Speaking as a person with clinical depression and as a person with a father who had a mental illness, I agree with pps. Your mom should divorce him and begin to make a new life for herself. You can’t make him seek treatment and right now he’s just dragging you all down with him and negatively affecting your mental health. You’ve done everything you could possibly do to help and now it’s up to him. If it were me I would cut off contact and make him seeking treatment a prerequisite of a continuing relationship with him.

Post # 8
1137 posts
Bumble bee
  • Wedding: August 2019 - City, State

I have no words of wisdom like PP’s, but I send my condolences. 

Post # 9
1743 posts
Bumble bee

View original reply
lovelieladyh :  Not trying to be morbid or anything, but if your mom does plan to leave your father, she should have a place to live and have everything sorted out before telling him. There is a story where I live that’s currently in the news where a father killed one daughter, and attempted to kill another because his wife left him. He also died, but authorities are not sure if that part was intentional.

If your father is mentally ill, and has threatned suicide, there’s no telling what he may do. Wishing you and your family the very best of luck in this trying time.

Post # 11
525 posts
Busy bee

You can’t save your dad; he is an adult. You can’t make him want to get better. You can’t force him into treatment. The choice to seek treatment or not (and whether to hurt oneself) are personal decisions. Some people need to hit rock bottom before they are willing to take that step. Others never do. Whichever happens to him, it’s not your fault or your mom’s.

PPs hit the nail on the head that what you, your mom, and your fiancé can do is set healthy boundaries. If your dad becomes belligerent or starts criticizing any of you, leave the room. Don’t overthink, argue, or rationalize stuff your dad says. You wrote a whole paragraph about your and your FH’s finances, which has nothing to do with anything. Learn to recognize when you simply shouldn’t engage with him, and show him there are consequences for his behavior, up to and including losing his daughter.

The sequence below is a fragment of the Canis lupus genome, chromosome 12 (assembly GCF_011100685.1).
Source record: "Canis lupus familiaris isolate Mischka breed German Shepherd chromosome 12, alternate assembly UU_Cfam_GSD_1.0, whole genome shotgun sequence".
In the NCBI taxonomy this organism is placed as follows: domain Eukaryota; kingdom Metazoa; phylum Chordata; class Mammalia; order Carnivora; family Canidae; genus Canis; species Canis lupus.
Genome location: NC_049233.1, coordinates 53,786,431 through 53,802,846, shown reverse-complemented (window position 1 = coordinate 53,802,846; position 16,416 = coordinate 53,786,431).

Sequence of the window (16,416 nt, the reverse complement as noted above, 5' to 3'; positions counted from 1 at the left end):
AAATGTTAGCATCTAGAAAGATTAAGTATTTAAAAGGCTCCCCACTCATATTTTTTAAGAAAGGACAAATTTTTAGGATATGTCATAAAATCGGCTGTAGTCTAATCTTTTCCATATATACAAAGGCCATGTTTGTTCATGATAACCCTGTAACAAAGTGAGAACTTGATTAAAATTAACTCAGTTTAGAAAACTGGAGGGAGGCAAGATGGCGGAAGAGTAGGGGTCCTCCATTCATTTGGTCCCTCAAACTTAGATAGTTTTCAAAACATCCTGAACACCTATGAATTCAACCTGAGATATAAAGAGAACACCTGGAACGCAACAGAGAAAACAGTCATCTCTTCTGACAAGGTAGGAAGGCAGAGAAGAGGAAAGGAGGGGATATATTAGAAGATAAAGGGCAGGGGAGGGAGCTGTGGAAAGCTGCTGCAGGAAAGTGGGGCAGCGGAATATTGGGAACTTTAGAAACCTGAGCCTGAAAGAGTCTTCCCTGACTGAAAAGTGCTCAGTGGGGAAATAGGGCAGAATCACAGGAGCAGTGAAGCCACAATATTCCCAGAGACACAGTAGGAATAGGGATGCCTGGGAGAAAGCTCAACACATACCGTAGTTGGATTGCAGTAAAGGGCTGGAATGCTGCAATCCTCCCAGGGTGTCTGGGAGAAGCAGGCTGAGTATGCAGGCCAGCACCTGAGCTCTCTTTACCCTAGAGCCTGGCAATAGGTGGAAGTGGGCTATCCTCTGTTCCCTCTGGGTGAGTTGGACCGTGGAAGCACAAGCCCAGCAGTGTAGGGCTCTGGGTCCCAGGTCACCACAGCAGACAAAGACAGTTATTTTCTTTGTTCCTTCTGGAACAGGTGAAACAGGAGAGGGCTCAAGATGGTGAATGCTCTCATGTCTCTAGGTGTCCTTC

It’s not my place to say if your mom should end the marriage. You are posting on your own behalf, not hers. Take care of yourself.

Post # 13
576 posts
Busy bee

I agree with everyone else. He’s not just clinically depressed, but also abusive. These are two separate things and since he’s not willing to help himself, there isn’t much to do unfortunately. You mother deserves more, and so do you. 

Also, could he be a narcissist? Because from what you described this is a possibility and in that case you should all seek guidance about how to deal with him, especially when you mother leaves.

I’m sorry Bee, this is a terrible situation to be in but from what you’ve shared it sounds like you have an amazing and strong mother and a loving partner, and I hope you’ll find a way to heal from this together. 

Post # 14
456 posts
Helper bee
  • Wedding: March 2019

Bee, I’m really sorry for what you’ve been going through. My heart goes out to you and your mum.

But as you said in your last post, one can only do so much as to offer help and it is so frustrating and incredibly sad that we know what would help them, but we can’t make them if they’re not willing to.

Just wanted to ask if you or your mum have showed him real boundaries before? Like not being in contact with him, not listen/react to his accusations? Doesn’t he suffer from it? Have you asked him if he’s happy with how things are? And how he thinks that things could change?